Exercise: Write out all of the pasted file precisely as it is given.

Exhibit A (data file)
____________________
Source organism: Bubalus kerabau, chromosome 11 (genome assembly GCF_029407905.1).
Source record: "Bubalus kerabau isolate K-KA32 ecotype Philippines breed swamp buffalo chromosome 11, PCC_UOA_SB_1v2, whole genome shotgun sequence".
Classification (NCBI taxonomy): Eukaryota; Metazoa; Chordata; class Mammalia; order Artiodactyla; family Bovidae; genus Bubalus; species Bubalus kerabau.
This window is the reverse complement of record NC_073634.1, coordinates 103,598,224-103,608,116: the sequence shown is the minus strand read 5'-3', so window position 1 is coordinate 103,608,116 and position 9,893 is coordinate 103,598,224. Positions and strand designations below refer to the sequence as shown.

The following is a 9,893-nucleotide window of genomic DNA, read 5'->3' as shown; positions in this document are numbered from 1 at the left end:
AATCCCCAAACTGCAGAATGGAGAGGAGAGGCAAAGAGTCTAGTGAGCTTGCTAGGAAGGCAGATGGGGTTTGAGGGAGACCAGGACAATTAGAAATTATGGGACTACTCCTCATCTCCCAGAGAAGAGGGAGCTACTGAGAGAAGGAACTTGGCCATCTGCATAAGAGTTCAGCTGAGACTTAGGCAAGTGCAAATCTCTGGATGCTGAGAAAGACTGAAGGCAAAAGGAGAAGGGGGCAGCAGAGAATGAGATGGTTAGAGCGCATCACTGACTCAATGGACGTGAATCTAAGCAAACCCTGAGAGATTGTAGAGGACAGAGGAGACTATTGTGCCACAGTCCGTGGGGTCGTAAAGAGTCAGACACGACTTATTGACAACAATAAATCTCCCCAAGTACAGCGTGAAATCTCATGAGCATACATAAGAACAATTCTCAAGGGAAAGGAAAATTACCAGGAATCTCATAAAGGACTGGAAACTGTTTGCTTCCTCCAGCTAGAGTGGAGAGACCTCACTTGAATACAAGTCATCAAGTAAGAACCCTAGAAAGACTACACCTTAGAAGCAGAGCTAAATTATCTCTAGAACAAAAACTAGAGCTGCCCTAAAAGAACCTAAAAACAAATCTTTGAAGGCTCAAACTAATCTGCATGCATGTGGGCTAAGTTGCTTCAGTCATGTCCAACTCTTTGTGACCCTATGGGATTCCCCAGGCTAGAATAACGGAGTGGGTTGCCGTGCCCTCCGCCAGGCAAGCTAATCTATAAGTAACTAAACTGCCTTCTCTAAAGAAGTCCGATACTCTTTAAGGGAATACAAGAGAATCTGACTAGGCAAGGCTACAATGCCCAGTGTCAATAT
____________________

Source organism: Bubalus kerabau, chromosome 11 (genome assembly GCF_029407905.1).
Source record: "Bubalus kerabau isolate K-KA32 ecotype Philippines breed swamp buffalo chromosome 11, PCC_UOA_SB_1v2, whole genome shotgun sequence".
Classification (NCBI taxonomy): Eukaryota; Metazoa; Chordata; class Mammalia; order Artiodactyla; family Bovidae; genus Bubalus; species Bubalus kerabau.
This window is the reverse complement of record NC_073634.1, coordinates 103,598,224-103,608,116: the sequence shown is the minus strand read 5'-3', so window position 1 is coordinate 103,608,116 and position 9,893 is coordinate 103,598,224. Positions and strand designations below refer to the sequence as shown.

The following is a 9,893-nucleotide window of genomic DNA, read 5'->3' as shown; positions in this document are numbered from 1 at the left end:
AATCCCCAAACTGCAGAATGGAGAGGAGAGGCAAAGAGTCTAGTGAGCTTGCTAGGAAGGCAGATGGGGTTTGAGGGAGACCAGGACAATTAGAAATTATGGGACTACTCCTCATCTCCCAGAGAAGAGGGAGCTACTGAGAGAAGGAACTTGGCCATCTGCATAAGAGTTCAGCTGAGACTTAGGCAAGTGCAAATCTCTGGATGCTGAGAAAGACTGAAGGCAAAAGGAGAAGGGGGCAGCAGAGAATGAGATGGTTAGAGCGCATCACTGACTCAATGGACGTGAATCTAAGCAAACCCTGAGAGATTGTAGAGGACAGAGGAGACTATTGTGCCACAGTCCGTGGGGTCGTAAAGAGTCAGACACGACTTATTGACAACAATAAATCTCCCCAAGTACAGCGTGAAATCTCATGAGCATACATAAGAACAATTCTCAAGGGAAAGGAAAATTACCAGGAATCTCATAAAGGACTGGAAACTGTTTGCTTCCTCCAGCTAGAGTGGAGAGACCTCACTTGAATACAAGTCATCAAGTAAGAACCCTAGAAAGACTACACCTTAGAAGCAGAGCTAAATTATCTCTAGAACAAAAACTAGAGCTGCCCTAAAAGAACCTAAAAACAAATCTTTGAAGGCTCAAACTAATCTGCATGCATGTGGGCTAAGTTGCTTCAGTCATGTCCAACTCTTTGTGACCCTATGGGATTCCCCAGGCTAGAATAACGGAGTGGGTTGCCGTGCCCTCCGCCAGGCAAGCTAATCTATAAGTAACTAAACTGCCTTCTCTAAAGAAGTCCGATACTCTTTAAGGGAATACAAGAGAATCTGACTAGGCAAGGCTACAATGCCCAGTGTCAATAT